In the same way that serious drug addicts will never forget their first hit, I will never forget my first cup of coffee. It represented, for 16 year-old me, the surest and easiest way to look, seem and act mature. Packaged right in the styrofoam cup in my hand was a quick and easy way to develop yellowed teeth, insomnia and so many other adult problems that I have since acquired. And if I were smart, I would have swatted that cup of black coffee out of my own hands and run for the hills with the fervor and determination of the von Trapp family at the end of The Sound of Music.
However, I, unlike the von Trapps, did not realize the enemy I was up against. And six years later, I have come to possess all of the denial and dependence of a true, full-fledged addict.
I know coffee doesn’t rank high on the list of dangerous substances in the world, but in my life it has a control over me which I can’t explain entirely. I’m like one of those remote-controlled airplanes that my 65 year-old dad insists on buying during the holidays, and in this metaphor coffee is my dad, controlling everywhere I go and inevitably crashing me into ceilings and into my 10 year-old cousin.
I blame Lorelai Gilmore, my high school cafeteria and the invention of the Keurig for my addiction spiraling out of control. I blame Lorelai Gilmore for making me think that one cup of coffee would give me the clever repartee of Amy Sherman Palladino. While I have since developed a Lorelai Gilmore-sized caffeine addiction, I’m still working on perfecting the easy yet mesmerizing cadence of a Lorelai monologue.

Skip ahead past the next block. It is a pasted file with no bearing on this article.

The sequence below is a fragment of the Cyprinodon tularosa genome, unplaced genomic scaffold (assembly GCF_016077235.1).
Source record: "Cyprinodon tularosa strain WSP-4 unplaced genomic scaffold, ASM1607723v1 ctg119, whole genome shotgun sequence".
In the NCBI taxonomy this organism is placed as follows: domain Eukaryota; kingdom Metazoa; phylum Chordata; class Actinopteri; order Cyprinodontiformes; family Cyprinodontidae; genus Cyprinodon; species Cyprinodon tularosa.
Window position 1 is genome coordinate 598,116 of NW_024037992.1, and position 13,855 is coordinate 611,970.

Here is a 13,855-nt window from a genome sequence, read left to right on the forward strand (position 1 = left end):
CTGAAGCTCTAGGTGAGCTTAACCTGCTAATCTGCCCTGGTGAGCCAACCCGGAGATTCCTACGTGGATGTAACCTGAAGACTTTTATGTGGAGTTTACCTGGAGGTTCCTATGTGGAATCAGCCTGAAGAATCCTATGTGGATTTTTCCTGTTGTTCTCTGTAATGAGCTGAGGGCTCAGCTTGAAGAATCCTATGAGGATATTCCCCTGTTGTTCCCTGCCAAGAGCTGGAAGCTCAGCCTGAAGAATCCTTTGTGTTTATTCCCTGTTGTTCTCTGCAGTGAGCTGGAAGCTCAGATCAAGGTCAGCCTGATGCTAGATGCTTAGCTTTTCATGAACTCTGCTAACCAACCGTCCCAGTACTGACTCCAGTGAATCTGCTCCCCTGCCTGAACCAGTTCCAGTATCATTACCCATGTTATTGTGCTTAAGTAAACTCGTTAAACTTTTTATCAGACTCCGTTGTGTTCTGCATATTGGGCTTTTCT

I would like to thank my high school for never offering coffee in our cafeteria. Something about the government not allowing it in my public school only made me want it more. As if any authority telling you not to do something will make you want to do it less. I resisted “the man” by carrying around a large metal thermos of coffee to give off the impression that I was some 16 year-old businesswoman who had been through the ringer and had had to break through her share of glass ceilings on her way to go to sixth period gym class.
Lastly, I would be nowhere without the Keurig company, who somehow knew that an invention that makes it easier to make individual-portioned cups of coffee would turn me into the caffeine-crazed, have-I-had-four-cups-or-five-today, certified monster that I am now. As I write this it’s 2:06 a.m. and I’m coming down from the caffeine high from my last cup of coffee, which I finished consuming approximately four hours ago. Keep an eye out for my upcoming sequel to Coffee and Me: A Love Story, entitled Sleep and Me: A Violent Thrasher Murder Mystery. Given my rate of caffeine intake and the resulting insomnia, I may be done with the sequel before I even publish this.